Site-Reading conceives writing, reading and listening as aesthetic research practices, caring for their inter-subjective potential, whilst asking how shared spaces are constructed in/by/with text. The aim is to open up a multitude of intertwining writerly perspectives by doing observational writing based on bodily perception. The performativity of this practice moves away from the cerebral and redefines the solitary act of writing, introducing collective live-writing in public space as a literary genre.
Towards curiosity and openness, exploration beyond definition: How is language-based artistic research? Beyond words alone, how is artistic research undertaken in and through different language-based practices? The focus on language within artistic research is considered from a broad and transforming perspective to include diverse fields such as visual arts, performance, film, theatre, music, choreography as well as literature. The intent is not to define or fix what language-based artistic research is but rather to reflect how it is practised in its diversity.
In their collaborative exposition “Reading on Reading: Ecologies of Reading“, Emma Cocker, Cordula Daus and Lena Séraphin focus on the multi-faceted issue of reading as aesthetic practice. They approach reading as a reflexive and processual activity, a becoming. Through a rich presentation of various reading practices and experiments conducted in the frame of RP#3, the exposition invites the reader to reflect on different dimensions of the event of reading.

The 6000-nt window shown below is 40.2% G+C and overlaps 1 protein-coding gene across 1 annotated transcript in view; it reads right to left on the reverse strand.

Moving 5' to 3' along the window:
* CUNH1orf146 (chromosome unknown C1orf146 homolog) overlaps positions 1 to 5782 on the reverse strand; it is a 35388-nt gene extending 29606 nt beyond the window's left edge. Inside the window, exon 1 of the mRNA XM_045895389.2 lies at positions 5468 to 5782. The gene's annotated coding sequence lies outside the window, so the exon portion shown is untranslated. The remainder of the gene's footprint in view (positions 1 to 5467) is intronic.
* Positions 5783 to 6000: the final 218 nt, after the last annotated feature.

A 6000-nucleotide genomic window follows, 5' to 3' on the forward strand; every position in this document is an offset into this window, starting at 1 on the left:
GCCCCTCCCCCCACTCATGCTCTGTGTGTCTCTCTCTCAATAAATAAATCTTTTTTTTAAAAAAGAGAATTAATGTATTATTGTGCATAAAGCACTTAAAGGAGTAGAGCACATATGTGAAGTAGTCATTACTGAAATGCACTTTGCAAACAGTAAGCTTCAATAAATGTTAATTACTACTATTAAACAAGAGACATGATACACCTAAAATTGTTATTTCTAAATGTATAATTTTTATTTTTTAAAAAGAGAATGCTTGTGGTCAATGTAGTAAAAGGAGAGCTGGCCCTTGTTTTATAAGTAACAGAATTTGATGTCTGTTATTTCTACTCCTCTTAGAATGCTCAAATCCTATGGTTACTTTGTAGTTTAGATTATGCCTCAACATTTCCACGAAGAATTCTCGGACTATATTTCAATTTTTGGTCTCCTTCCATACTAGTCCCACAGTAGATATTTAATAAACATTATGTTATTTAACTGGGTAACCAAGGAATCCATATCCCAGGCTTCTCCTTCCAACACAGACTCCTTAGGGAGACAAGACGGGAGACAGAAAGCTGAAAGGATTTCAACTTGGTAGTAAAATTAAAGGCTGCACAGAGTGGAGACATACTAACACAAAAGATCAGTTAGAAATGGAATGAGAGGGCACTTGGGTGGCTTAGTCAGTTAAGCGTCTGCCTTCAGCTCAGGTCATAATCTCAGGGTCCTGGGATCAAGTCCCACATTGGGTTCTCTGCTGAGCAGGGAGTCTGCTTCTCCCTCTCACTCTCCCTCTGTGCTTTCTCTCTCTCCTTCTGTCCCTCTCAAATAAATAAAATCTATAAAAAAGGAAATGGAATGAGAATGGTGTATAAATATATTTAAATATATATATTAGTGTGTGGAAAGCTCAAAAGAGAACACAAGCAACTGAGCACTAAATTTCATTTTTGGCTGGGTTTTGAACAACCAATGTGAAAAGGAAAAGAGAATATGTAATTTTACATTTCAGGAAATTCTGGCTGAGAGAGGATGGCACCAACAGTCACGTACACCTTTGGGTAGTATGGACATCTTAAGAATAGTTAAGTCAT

Sharing Text is a postdoctoral artistic research project at Åbo Akademi University by Lena Séraphin. Sharing Text is an inquiry into how text can be published site purposely and written collectively in public space.
The video, duration 10:51, is a subtitled recording of the ceremonial Q & A when Primus Doctor Lena Séraphin gives a response to the question by Head of Department, professor Kevin Tavin: “In your dissertation, what is the subject of yourself that is at once familiar and not familiar to yourself, and how does that subject produce knowledge through what one might call parafiction?”
The doctoral dissertation The Don Quixote Complex and Investigations into Fictionality is based on the notion of mutable identity: The impulse that if I were another, the work I create would also be other. During my research I have experimented with conveying a fictional character as my colleague and introduced that we together have created the art productions that are part of this dissertation.
Just about four years ago I visited the Finnish Defense Forces’ image archive in Helsinki, wanting to contemplate and reflect on archive material from the Second World War. In particular, I was interested in military ceremonies and their potential as images. The objective of my visit to the archive was to explore the distance that military parades instigate between civilians, soldiers and officers. As an observational method, I chose to leaf through a large number of photographs, letting the sequence of military expression flicker past.